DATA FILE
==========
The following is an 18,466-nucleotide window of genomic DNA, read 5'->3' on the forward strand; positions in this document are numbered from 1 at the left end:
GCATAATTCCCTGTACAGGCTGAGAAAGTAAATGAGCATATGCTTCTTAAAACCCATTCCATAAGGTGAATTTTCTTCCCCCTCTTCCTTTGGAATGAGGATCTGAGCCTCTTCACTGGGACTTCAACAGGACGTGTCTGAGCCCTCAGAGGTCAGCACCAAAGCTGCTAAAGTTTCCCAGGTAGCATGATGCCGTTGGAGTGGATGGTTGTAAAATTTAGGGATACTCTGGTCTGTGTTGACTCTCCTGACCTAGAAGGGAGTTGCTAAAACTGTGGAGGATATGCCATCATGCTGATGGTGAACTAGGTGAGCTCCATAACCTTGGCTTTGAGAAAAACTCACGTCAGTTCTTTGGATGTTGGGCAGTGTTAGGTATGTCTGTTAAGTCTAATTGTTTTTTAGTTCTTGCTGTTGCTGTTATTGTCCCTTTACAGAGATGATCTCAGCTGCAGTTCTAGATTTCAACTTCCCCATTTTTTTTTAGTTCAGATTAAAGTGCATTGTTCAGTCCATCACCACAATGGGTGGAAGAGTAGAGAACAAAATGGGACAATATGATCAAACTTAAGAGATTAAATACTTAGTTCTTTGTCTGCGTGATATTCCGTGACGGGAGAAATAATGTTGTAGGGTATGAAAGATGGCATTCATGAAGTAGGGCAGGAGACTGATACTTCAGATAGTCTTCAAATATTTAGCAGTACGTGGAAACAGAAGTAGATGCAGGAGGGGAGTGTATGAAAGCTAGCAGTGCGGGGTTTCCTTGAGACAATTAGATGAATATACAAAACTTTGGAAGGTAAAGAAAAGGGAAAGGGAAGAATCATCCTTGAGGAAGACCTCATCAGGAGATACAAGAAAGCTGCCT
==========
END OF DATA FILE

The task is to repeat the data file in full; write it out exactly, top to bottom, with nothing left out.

The following is an 18,466-nucleotide window of genomic DNA, read 5'->3' on the forward strand; positions in this document are numbered from 1 at the left end:
GCATAATTCCCTGTACAGGCTGAGAAAGTAAATGAGCATATGCTTCTTAAAACCCATTCCATAAGGTGAATTTTCTTCCCCCTCTTCCTTTGGAATGAGGATCTGAGCCTCTTCACTGGGACTTCAACAGGACGTGTCTGAGCCCTCAGAGGTCAGCACCAAAGCTGCTAAAGTTTCCCAGGTAGCATGATGCCGTTGGAGTGGATGGTTGTAAAATTTAGGGATACTCTGGTCTGTGTTGACTCTCCTGACCTAGAAGGGAGTTGCTAAAACTGTGGAGGATATGCCATCATGCTGATGGTGAACTAGGTGAGCTCCATAACCTTGGCTTTGAGAAAAACTCACGTCAGTTCTTTGGATGTTGGGCAGTGTTAGGTATGTCTGTTAAGTCTAATTGTTTTTTAGTTCTTGCTGTTGCTGTTATTGTCCCTTTACAGAGATGATCTCAGCTGCAGTTCTAGATTTCAACTTCCCCATTTTTTTTTAGTTCAGATTAAAGTGCATTGTTCAGTCCATCACCACAATGGGTGGAAGAGTAGAGAACAAAATGGGACAATATGATCAAACTTAAGAGATTAAATACTTAGTTCTTTGTCTGCGTGATATTCCGTGACGGGAGAAATAATGTTGTAGGGTATGAAAGATGGCATTCATGAAGTAGGGCAGGAGACTGATACTTCAGATAGTCTTCAAATATTTAGCAGTACGTGGAAACAGAAGTAGATGCAGGAGGGGAGTGTATGAAAGCTAGCAGTGCGGGGTTTCCTTGAGACAATTAGATGAATATACAAAACTTTGGAAGGTAAAGAAAAGGGAAAGGGAAGAATCATCCTTGAGGAAGACCTCATCAGGAGATACAAGAAAGCTGCCT